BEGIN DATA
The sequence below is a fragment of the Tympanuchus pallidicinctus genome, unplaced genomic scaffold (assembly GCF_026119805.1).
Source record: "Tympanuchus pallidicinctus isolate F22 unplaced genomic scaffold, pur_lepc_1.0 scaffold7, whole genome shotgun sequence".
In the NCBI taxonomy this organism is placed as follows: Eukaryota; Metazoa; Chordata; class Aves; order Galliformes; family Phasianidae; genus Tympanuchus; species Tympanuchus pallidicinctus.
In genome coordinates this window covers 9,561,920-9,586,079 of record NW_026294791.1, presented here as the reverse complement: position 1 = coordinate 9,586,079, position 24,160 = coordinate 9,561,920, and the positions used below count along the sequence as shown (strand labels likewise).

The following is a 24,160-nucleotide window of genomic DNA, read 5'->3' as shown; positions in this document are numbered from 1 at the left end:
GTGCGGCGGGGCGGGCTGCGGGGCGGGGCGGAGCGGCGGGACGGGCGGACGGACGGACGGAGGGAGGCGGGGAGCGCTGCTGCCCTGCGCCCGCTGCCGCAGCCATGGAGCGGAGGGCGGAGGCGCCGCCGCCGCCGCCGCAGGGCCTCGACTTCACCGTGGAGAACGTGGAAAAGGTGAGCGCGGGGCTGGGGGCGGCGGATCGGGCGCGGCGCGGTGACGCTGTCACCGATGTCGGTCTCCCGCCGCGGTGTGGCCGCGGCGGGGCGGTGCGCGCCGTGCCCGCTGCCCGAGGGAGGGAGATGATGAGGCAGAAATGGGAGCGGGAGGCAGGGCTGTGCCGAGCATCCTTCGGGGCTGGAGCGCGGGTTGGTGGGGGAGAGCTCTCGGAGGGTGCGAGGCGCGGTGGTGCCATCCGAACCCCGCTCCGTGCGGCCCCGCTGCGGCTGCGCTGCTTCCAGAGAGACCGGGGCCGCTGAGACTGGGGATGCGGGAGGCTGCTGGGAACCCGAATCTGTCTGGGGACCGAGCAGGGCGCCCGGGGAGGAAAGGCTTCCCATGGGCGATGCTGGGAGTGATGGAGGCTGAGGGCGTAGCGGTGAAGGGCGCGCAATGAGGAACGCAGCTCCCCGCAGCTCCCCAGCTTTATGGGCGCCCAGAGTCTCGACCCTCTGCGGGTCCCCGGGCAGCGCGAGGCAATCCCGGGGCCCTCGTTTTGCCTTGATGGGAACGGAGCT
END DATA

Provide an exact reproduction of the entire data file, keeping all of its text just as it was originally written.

The sequence below is a fragment of the Tympanuchus pallidicinctus genome, unplaced genomic scaffold (assembly GCF_026119805.1).
Source record: "Tympanuchus pallidicinctus isolate F22 unplaced genomic scaffold, pur_lepc_1.0 scaffold7, whole genome shotgun sequence".
In the NCBI taxonomy this organism is placed as follows: Eukaryota; Metazoa; Chordata; class Aves; order Galliformes; family Phasianidae; genus Tympanuchus; species Tympanuchus pallidicinctus.
In genome coordinates this window covers 9,561,920-9,586,079 of record NW_026294791.1, presented here as the reverse complement: position 1 = coordinate 9,586,079, position 24,160 = coordinate 9,561,920, and the positions used below count along the sequence as shown (strand labels likewise).

The following is a 24,160-nucleotide window of genomic DNA, read 5'->3' as shown; positions in this document are numbered from 1 at the left end:
GTGCGGCGGGGCGGGCTGCGGGGCGGGGCGGAGCGGCGGGACGGGCGGACGGACGGACGGAGGGAGGCGGGGAGCGCTGCTGCCCTGCGCCCGCTGCCGCAGCCATGGAGCGGAGGGCGGAGGCGCCGCCGCCGCCGCCGCAGGGCCTCGACTTCACCGTGGAGAACGTGGAAAAGGTGAGCGCGGGGCTGGGGGCGGCGGATCGGGCGCGGCGCGGTGACGCTGTCACCGATGTCGGTCTCCCGCCGCGGTGTGGCCGCGGCGGGGCGGTGCGCGCCGTGCCCGCTGCCCGAGGGAGGGAGATGATGAGGCAGAAATGGGAGCGGGAGGCAGGGCTGTGCCGAGCATCCTTCGGGGCTGGAGCGCGGGTTGGTGGGGGAGAGCTCTCGGAGGGTGCGAGGCGCGGTGGTGCCATCCGAACCCCGCTCCGTGCGGCCCCGCTGCGGCTGCGCTGCTTCCAGAGAGACCGGGGCCGCTGAGACTGGGGATGCGGGAGGCTGCTGGGAACCCGAATCTGTCTGGGGACCGAGCAGGGCGCCCGGGGAGGAAAGGCTTCCCATGGGCGATGCTGGGAGTGATGGAGGCTGAGGGCGTAGCGGTGAAGGGCGCGCAATGAGGAACGCAGCTCCCCGCAGCTCCCCAGCTTTATGGGCGCCCAGAGTCTCGACCCTCTGCGGGTCCCCGGGCAGCGCGAGGCAATCCCGGGGCCCTCGTTTTGCCTTGATGGGAACGGAGCT